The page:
Outstanding tutors, projects and employers were recognised through The Festival of Learning Awards 2016.
A notable winner, the Leicester City Football Club Community Trust, was credited for its employability program boosting the employment prospects of its home city’s hardest to reach young people through work-related training or education.
Emily Bird, from LCFC Community Trust, said: “We are delighted to be recognised with this prestigious award.
“The local community has supported us through thick and thin therefore we take tremendous pride in repaying their faith by offering them the chance to achieve their ambitions, like we have done ours [through winning the Premier League last season].
“We’d especially like to thank all the staff for their hard work and dedication to delivering such an incredible service.
“We hope each person, no matter his or her background, can secure future opportunities by enlisting on the scheme.”
More than 50 regional and national Festival of Learning winners were selected for a range of awards across four categories — individual, tutor, employer, and project/provision, with the ceremony held in Birmingham.
Another winner was Emily Hicks who is dyslexic and has been the main carer for her mother, who is bi-polar, since age 11.
This did not stop her progressing through York College and Manchester Met University to becoming an activity co-ordinator at York Carers Centre.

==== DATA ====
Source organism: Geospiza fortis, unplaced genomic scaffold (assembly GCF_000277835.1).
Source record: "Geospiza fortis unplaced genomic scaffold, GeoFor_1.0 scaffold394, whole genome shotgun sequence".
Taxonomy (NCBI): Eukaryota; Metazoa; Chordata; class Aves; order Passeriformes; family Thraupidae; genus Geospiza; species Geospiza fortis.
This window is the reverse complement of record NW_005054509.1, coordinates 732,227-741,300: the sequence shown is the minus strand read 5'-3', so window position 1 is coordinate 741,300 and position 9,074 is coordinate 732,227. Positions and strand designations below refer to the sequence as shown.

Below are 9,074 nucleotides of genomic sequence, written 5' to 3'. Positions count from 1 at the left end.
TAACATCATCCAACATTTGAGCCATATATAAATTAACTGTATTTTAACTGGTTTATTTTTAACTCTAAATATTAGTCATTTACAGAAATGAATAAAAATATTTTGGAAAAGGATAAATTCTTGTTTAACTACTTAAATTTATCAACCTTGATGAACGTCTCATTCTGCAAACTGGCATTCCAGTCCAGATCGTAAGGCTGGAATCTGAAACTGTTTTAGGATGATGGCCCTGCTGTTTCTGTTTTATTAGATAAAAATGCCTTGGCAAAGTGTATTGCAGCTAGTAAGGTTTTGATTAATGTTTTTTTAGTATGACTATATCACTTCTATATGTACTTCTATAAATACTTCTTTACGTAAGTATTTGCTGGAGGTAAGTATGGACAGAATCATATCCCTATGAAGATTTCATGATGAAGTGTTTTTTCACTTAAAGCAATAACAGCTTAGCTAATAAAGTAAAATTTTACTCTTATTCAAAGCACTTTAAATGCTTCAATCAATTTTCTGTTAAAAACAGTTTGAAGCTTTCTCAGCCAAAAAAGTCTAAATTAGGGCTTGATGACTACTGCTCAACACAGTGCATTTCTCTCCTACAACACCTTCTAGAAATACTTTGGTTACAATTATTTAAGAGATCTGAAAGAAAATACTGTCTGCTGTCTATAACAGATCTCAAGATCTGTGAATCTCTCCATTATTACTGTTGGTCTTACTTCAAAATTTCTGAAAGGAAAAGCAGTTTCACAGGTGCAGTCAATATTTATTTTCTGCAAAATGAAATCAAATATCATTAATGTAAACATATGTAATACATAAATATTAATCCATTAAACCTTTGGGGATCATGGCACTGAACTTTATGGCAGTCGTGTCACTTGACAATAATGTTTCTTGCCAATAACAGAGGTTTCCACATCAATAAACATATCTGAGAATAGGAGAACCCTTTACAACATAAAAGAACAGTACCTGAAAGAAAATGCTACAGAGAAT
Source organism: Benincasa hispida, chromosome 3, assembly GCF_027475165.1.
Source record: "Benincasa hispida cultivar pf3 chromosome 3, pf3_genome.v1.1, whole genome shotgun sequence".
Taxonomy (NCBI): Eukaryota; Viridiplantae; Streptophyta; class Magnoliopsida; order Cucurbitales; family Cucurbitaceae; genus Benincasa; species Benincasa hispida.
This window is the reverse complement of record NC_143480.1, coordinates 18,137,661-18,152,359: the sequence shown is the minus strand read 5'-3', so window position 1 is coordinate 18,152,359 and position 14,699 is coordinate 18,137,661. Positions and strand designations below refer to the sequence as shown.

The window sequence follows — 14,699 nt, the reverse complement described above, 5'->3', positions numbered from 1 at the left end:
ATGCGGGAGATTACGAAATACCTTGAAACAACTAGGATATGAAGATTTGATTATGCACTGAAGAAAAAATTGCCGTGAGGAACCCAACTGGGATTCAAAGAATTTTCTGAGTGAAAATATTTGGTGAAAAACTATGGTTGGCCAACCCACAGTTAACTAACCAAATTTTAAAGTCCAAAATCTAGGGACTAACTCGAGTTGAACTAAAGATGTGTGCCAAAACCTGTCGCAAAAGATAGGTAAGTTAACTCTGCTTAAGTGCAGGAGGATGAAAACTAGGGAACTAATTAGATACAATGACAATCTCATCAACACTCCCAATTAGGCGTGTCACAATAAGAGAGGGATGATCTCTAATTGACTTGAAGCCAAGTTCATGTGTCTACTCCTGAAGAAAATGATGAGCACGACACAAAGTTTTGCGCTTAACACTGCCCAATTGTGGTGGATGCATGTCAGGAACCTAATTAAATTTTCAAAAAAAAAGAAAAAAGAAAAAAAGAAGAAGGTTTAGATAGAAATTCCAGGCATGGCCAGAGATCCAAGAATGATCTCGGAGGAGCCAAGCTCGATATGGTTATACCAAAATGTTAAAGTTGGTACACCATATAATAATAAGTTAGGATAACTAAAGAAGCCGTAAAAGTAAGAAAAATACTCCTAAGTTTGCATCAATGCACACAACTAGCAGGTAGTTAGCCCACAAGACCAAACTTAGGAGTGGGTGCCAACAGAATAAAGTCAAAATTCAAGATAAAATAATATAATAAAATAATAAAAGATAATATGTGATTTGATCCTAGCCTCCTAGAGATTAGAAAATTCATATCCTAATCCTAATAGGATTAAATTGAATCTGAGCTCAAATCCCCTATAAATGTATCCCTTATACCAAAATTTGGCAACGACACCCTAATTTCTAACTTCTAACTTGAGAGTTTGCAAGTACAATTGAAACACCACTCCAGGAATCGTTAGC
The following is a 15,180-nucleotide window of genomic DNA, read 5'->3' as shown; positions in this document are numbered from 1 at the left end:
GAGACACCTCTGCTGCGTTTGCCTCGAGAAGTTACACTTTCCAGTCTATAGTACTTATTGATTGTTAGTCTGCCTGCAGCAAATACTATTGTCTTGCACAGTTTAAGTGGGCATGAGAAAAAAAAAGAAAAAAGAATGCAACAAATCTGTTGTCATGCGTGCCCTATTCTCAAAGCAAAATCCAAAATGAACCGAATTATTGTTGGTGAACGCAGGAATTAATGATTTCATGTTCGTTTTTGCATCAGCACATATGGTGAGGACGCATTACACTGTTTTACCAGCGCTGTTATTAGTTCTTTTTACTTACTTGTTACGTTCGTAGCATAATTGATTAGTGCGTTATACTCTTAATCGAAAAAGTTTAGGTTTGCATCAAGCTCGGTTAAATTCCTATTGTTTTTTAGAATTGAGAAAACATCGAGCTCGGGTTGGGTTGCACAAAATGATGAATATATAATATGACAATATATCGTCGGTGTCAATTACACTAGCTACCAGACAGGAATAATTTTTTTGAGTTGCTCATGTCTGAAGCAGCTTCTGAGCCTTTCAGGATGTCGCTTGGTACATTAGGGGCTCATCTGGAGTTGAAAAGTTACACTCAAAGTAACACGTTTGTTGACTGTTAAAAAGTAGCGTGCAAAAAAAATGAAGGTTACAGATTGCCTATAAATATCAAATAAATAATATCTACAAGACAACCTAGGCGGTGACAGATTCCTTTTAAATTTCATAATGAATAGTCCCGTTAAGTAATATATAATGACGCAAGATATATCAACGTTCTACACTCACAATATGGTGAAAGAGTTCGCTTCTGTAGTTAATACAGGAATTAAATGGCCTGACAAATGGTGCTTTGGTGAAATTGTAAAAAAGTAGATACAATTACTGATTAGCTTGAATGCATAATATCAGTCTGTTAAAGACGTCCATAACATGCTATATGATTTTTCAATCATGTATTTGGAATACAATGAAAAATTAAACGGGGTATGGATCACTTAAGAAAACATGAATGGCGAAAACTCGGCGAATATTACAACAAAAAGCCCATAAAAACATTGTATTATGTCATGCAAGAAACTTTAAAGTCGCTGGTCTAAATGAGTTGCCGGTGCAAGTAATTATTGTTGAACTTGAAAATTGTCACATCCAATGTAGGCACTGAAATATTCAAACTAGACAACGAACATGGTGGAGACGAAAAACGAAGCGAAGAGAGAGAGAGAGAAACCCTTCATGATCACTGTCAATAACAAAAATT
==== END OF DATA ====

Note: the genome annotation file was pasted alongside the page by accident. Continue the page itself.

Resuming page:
She said: “I am determined to make a difference. I want to continue learning, widen my skills and knowledge about the huge scale of problems faced by social care.
“I want to improve people’s lives and help other young carers.”
Also recognised was Sean Hardy, who has Down’s syndrome but was aid to demonstrate “incredible perseverance to achieve his goals”.
In 2013 he joined Project Choice, a supported internship scheme for young adults with learning difficulties, disabilities or autism, which allowed him to gain precious work experience while completing an employability qualification at college two days a week.
Sean applied for a medical records clerk vacancy and was proud to talk about his new skills and felt “tearful with happiness” when offered the role.
Stephen Evans, chief executive of the Learning and Work Institute, who led the awards, said: “Our award winners have shown the power of learning and work and how they can change help people change their lives for the better. We’re thrilled for all of the winners who deserve recognition for their hard work – they are a true example to others.”